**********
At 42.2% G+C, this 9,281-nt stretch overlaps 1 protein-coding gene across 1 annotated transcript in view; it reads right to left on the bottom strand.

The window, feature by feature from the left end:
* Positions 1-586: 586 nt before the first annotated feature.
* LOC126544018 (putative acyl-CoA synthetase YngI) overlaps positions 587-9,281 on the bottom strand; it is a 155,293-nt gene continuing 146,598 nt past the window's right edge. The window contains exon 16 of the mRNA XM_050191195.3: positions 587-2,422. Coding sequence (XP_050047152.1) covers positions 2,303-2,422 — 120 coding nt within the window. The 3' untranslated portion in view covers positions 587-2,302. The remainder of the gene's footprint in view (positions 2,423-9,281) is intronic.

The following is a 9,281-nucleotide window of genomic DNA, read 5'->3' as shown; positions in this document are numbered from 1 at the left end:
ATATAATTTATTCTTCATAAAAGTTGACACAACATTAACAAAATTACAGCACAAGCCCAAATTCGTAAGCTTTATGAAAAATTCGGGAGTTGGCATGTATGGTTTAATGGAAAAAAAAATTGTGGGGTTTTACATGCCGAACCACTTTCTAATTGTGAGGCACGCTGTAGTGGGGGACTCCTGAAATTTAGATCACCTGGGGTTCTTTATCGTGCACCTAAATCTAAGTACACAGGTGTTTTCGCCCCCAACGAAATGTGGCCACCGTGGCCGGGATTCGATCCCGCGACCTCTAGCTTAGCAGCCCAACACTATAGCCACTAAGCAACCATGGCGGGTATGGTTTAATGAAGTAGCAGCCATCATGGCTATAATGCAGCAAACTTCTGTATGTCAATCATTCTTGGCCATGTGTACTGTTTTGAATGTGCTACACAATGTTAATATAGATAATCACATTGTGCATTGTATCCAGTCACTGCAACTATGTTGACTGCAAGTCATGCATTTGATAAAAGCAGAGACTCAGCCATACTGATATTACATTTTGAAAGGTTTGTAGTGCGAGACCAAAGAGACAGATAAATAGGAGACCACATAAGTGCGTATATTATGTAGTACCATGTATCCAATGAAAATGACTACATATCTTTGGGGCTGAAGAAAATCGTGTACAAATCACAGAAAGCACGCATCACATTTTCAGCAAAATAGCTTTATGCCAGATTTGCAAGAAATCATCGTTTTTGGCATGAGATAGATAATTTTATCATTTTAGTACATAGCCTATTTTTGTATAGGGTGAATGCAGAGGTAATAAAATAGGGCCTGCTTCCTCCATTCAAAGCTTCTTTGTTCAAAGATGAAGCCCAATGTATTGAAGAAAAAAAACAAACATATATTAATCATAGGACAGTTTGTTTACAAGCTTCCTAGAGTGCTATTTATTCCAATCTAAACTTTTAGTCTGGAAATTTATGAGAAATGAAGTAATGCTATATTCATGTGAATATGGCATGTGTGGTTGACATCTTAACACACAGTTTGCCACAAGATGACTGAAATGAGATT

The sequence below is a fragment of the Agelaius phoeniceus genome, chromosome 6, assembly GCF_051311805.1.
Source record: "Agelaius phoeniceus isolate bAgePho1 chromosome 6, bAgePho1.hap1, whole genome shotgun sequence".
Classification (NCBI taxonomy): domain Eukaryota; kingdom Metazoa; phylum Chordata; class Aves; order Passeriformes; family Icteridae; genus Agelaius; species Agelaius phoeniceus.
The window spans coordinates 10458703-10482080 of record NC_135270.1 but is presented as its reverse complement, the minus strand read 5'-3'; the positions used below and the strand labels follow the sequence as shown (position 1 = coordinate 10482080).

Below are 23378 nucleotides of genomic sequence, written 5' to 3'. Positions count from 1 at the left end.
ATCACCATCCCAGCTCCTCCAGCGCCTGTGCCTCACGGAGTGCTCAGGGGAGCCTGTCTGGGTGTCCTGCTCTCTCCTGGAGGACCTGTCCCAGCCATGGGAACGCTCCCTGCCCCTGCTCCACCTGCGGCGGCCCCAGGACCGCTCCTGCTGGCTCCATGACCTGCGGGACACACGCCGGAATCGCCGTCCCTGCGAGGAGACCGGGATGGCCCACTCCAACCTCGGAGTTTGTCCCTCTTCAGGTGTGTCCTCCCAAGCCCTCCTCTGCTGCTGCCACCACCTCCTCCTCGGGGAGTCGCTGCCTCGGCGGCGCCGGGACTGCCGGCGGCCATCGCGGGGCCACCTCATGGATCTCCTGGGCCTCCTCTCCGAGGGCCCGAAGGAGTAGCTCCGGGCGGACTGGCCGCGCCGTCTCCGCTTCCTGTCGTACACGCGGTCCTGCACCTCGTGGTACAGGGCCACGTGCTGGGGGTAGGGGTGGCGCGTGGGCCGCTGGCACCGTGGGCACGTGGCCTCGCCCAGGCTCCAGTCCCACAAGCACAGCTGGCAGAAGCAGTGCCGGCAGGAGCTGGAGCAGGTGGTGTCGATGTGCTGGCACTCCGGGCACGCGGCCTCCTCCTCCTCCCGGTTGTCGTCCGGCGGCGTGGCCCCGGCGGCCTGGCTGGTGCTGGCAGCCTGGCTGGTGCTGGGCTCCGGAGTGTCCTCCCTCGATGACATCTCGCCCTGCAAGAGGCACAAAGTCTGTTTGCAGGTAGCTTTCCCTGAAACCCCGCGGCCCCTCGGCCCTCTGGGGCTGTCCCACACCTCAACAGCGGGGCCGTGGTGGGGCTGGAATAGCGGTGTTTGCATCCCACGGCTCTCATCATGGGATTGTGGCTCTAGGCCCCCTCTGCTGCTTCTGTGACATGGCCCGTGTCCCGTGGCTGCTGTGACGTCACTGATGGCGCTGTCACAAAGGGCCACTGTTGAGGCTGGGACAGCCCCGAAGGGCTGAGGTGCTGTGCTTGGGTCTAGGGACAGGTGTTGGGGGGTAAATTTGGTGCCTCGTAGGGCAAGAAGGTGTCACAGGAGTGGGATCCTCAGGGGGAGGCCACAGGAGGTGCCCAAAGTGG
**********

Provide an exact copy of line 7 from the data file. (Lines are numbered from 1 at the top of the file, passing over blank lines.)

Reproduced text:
The sequence below is a fragment of the Agelaius phoeniceus genome, chromosome 6, assembly GCF_051311805.1.